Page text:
The leader of South Korea's largest corporate giant Samsung Group passed away last weekend at age 78, more than six years after a heart attack that led to him falling into a coma.
The late Lee Kun-hee was recognised as a global tech titan, and credited for turning his father's small dry-goods store that opened on 25 dollars into an IT powerhouse that now leads the world in sales of semiconductors, smartphones, televisions and more.
And it's not just electronics. The Samsung brand has become an empire across Korea, spanning food and beverage, fashion and hospitality to advertising and shipbuilding.
We look back on his major achievements today and discuss whether his legacy will continue with his son, Lee Jae-yong, groomed for the job.
Joining me is : Andrew LIM, Trade Commissioner at the Quebec Government Office in Seoul. Thanks for joining us.
We also connect with Elizabeth Koh, Reporter at the Wall Street Journal based in Seoul.
1. Andrew: The late Chairman Lee Kun-hee took over the company as Chairman after his father died in 1987., as you can see on the screen right now What was Lee Kun-hee's vision for the company as chief of Samsung today what were some of his key moments or executive decisions that turned the Samsung Group into the empire it is today?
2. Elizabeth: Just how big is the company now-- not only in terms of its contribution to the South Korean economy, but globally speaking? How strong is it as a brand, and how widespread are its operations?
3. Andrew Lim: Samsung shows a strong example of top-down innovation. How did Lee Kun-hee demonstrate that through his leadership, and what were some key technologies that helped Samsung make the transition from a fast follower to a first mover?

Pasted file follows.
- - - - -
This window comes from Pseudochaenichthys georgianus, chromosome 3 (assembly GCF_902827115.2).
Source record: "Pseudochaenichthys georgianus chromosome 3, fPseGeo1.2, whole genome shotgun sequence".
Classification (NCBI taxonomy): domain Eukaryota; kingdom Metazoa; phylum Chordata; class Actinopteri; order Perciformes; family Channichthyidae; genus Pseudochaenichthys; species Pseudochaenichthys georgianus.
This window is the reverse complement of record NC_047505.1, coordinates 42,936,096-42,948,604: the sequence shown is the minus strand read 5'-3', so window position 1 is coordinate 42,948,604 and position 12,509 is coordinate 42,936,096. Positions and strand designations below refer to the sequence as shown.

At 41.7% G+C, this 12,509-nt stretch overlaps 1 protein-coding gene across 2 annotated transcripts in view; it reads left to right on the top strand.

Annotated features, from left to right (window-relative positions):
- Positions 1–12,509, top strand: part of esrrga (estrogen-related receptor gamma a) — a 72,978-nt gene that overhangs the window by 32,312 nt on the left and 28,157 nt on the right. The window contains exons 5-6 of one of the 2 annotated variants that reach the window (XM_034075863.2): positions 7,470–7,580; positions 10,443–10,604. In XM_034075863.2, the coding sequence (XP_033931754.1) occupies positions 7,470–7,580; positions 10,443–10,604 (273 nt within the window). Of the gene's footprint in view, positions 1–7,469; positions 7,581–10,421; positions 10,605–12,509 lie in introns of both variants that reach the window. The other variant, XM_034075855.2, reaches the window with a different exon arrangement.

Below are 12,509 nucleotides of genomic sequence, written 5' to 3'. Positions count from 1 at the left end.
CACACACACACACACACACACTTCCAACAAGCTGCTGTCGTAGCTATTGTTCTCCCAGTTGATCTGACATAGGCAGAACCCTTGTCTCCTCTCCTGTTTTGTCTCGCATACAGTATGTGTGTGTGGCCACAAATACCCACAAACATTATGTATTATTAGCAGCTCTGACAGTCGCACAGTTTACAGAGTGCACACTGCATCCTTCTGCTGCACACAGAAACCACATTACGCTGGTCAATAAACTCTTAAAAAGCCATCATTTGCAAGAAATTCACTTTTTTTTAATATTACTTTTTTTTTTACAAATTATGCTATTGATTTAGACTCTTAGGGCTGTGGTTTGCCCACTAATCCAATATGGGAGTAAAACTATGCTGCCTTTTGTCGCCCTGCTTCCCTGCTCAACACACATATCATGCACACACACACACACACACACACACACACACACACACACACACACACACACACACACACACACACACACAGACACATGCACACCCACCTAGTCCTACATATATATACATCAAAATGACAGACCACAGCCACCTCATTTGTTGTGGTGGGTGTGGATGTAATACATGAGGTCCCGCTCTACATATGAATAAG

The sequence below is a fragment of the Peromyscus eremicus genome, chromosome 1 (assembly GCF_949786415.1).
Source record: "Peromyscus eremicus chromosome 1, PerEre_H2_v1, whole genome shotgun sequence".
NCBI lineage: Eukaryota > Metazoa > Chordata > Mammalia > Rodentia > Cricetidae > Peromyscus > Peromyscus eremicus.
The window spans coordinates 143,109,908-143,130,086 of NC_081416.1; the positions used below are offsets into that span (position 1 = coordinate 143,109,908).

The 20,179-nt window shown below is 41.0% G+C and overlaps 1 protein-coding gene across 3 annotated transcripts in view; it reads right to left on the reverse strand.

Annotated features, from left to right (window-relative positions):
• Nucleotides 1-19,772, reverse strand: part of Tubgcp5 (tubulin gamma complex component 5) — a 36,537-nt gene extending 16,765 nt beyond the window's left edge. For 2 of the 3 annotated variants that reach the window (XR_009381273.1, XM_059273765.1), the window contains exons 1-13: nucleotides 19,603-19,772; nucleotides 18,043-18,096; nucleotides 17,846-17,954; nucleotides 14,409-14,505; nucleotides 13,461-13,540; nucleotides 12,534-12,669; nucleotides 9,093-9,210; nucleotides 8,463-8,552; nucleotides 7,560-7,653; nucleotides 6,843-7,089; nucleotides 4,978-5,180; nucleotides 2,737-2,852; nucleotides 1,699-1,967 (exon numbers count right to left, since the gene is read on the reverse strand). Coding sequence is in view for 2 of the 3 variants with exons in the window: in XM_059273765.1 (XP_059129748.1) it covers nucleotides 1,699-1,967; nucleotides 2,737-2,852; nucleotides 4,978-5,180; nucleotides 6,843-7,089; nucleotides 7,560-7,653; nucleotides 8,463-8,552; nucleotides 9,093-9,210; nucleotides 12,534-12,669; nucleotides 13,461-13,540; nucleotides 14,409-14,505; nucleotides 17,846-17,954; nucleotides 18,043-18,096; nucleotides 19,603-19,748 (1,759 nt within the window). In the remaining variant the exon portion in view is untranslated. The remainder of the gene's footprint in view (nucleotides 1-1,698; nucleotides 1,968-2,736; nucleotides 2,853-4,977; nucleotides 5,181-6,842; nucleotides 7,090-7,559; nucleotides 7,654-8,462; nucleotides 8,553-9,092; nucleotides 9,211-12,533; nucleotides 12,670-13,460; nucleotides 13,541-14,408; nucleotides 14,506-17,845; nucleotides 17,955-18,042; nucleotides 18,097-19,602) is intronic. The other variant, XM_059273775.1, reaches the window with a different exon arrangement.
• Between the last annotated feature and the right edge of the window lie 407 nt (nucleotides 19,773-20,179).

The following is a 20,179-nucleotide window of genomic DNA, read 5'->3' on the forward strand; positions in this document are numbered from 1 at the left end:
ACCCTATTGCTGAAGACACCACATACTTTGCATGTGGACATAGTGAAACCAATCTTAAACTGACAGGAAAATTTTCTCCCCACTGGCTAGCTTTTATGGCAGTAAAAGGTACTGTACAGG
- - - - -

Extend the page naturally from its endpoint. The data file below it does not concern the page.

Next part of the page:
4. Elizabeth: Ten years after assuming leadership, Lee launched Samsung's handsets in the global market. It's hard to believe Samsung only started selling phones overseas in 1997, and it was able to make the jump from cellular handsets to smartphones and flourish, unlike Sony, Nokia, Motorola and Ericsson. How did the late Chairman Lee grow the company into a leading player in the premium smartphone market?
5. Elizabeth: Samsung Electronics has a complex ownership structure, as you can see here on the screen,and the de facto leader has been in and out of jail due to bribery charges. Do you think the complications that the tech giant faces will affect its operations?
6. Andrew: What complications will the tech giant have to overcome to complete the managerial succession, and can it run effectively without a new chairman to fill the spot?
7. Already expected to be world's No. 1 logic chipmaker by 2030 with an investment of $117 billion and by strengthening its foundry businesses. What key technologies and businesses should the company invest in to move forward?
8. Andrew Lim: We were both at CES earlier this year where it was clear that Samsung is doing its best to come up with out-of-the-box ideas like artificial humans. What are some interesting developments you're seeing from the company, and what should it do to become a leading company in the Fourth Industrial Era? What are its strengths and weaknesses?
That was Andrew Lim, Trade Commissioner at the Quebec Government Office in Seoul. Elizabeth Koh, Reporter at the Wall Street Journal based in Seoul.
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